Lexus claims that 3000 of the 6000 parts in the LS are new. Under its skin, the new LS has the newest laser screw bonding for greater body rigidity. The roof structure has been strengthened by 30 per cent for better roll-over protection. Indeed, the increase in body rigidity is apparent within minutes of driving the thing, with the LS boasting a rock-solid feel on the move.
The car offers five driving modes, ranging from Eco to Sports+. For most situations, I found the default Normal mode to be the best all-round setting. The ride is superb, with road bumps and irregularities evened out, while the changes to steering and suspension settings have resulted in a much more involving drive. Body roll is minimal, and handling is decent for a luxury four-door with no sporting ambitions.
The Sports+ mode stiffens the suspension and modifies the gearbox and steering parameters. The ride is definitely firmer in this mode but still comfortable, while the handling improves significantly, with noticeably quicker turn-in and greater overall agility.
The instrument lighting also turns red with Sports or Sports+ engaged, but what impressed me most is the visual display highlighting if a particular drive mode has altered the behaviour of just the engine, or both the engine and suspension.
The 4.6-litre V8 engine has been carried over. It produces 382bhp and 493Nm, enough to propel the LS from rest to 100km/h in just 5.7 seconds. Criticism by some big bosses that the V8 is just too quiet has led Lexus to engineer more “feedback”, transmitted into the cabin via the stereo system. While the enhanced V8 growl under hard acceleration adds new drama to proceedings, I feel this injection of more “soul” is less welcome during the urban crawl – at low town speeds, the latest LS doesn’t sound quite as refined as its predecessor.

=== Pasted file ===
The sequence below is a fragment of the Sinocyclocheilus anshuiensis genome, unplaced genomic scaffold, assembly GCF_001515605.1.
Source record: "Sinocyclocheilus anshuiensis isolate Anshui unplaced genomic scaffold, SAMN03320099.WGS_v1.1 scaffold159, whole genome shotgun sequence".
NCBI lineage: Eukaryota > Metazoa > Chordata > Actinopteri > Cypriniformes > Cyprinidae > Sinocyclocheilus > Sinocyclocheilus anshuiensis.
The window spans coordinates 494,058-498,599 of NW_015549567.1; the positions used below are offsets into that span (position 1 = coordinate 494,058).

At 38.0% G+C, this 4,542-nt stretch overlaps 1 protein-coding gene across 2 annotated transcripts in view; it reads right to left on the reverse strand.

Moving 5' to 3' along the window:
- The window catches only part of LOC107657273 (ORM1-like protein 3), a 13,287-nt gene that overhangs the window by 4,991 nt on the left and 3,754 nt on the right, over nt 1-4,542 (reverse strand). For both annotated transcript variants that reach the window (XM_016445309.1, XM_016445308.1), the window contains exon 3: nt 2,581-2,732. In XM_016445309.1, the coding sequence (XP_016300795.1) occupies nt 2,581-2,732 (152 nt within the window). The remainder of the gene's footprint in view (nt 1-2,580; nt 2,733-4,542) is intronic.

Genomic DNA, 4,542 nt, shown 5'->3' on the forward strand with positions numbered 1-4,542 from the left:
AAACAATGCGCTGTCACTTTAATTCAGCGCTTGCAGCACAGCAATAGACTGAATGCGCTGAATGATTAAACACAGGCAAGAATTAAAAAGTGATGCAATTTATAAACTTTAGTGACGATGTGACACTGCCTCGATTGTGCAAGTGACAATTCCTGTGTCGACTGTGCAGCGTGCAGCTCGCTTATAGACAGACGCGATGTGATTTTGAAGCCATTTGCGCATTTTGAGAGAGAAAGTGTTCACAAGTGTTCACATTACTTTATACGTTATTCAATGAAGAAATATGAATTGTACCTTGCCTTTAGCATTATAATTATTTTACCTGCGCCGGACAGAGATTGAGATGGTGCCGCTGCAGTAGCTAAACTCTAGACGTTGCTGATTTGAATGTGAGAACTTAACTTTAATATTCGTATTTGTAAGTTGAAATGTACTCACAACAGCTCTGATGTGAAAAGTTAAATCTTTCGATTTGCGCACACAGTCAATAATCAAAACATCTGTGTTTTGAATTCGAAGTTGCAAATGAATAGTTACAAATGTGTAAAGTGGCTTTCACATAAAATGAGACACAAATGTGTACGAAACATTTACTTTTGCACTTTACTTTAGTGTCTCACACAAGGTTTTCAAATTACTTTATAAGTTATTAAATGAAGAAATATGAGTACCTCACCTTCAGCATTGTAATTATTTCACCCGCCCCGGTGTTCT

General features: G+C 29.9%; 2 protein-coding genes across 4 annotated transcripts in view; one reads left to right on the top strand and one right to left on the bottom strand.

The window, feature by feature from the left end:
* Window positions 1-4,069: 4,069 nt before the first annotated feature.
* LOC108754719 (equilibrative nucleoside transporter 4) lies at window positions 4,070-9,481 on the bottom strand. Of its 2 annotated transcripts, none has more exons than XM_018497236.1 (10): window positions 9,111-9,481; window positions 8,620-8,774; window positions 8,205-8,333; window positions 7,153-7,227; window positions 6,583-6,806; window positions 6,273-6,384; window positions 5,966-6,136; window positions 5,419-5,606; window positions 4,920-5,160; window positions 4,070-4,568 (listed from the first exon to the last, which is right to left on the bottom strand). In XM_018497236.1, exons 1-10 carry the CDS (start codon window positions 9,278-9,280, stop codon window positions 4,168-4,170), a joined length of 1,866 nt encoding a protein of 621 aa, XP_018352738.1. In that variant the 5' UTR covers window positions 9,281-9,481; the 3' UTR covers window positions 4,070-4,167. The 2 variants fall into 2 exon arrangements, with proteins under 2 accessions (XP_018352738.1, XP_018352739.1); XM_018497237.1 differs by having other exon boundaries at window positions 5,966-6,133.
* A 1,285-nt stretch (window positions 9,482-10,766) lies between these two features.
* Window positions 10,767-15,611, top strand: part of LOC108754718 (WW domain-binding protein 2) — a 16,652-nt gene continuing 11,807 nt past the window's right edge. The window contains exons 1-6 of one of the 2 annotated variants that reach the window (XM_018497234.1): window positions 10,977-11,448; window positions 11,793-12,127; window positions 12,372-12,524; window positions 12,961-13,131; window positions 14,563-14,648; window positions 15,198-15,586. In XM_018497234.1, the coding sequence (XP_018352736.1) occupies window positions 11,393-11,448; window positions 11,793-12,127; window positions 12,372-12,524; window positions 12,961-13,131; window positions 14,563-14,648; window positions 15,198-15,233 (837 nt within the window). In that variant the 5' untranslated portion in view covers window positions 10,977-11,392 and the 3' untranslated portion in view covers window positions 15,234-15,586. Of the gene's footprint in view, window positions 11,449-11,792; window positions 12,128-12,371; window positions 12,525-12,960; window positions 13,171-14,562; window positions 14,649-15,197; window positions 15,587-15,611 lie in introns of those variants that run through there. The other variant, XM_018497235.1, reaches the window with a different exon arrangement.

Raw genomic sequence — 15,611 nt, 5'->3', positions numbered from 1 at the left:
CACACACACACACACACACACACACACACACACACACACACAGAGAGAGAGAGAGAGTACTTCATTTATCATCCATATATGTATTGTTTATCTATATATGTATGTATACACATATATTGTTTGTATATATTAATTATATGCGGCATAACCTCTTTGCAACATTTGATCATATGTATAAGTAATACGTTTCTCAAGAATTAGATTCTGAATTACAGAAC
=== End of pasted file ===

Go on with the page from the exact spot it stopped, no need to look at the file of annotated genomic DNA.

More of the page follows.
Road noise, however, has been silenced even further. This saloon is significantly quieter over all tarmac surfaces – the result of superior sound insulation and the use of noise-reduction wheels. Typical Lexus attention to detail includes a sound-diffusing chamber in each alloy rim to eliminate “rolling” decibels!
There is little doubt that the latest LS460 is a significantly improved product, which justifies its “major change” label. Lexus’ segment leader in refinement now sets the bar even higher, while managing to close the handling gap to its immediate continental rivals such as the BMW 7 Series, Audi A8 and Jaguar XJ (the ever-popular Mercedes-Benz S-Class isn’t in contention due to the imminent release of an all-new model).
Compared to the Lexus LS, the 7 Series still has the edge in terms of dynamics, the A8 has more character, and the XJ is more charismatic and more stylish. But the LS beats them all in construction quality and equipment level.
This story was first published in the April 2013 issue of Torque.
2013 Lexus LS460 4.6 (A)
ENGINE 4608cc, 32-valves, V8
MAX POWER 382hp at 6400rpm
MAX TORQUE 493Nm 4100rpm
GEARBOX 8-speed automatic with manual select
0-100KM/H 5.7 seconds
TOP SPEED 250km/h (governed)
CONSUMPTION 9.3km/L (combined)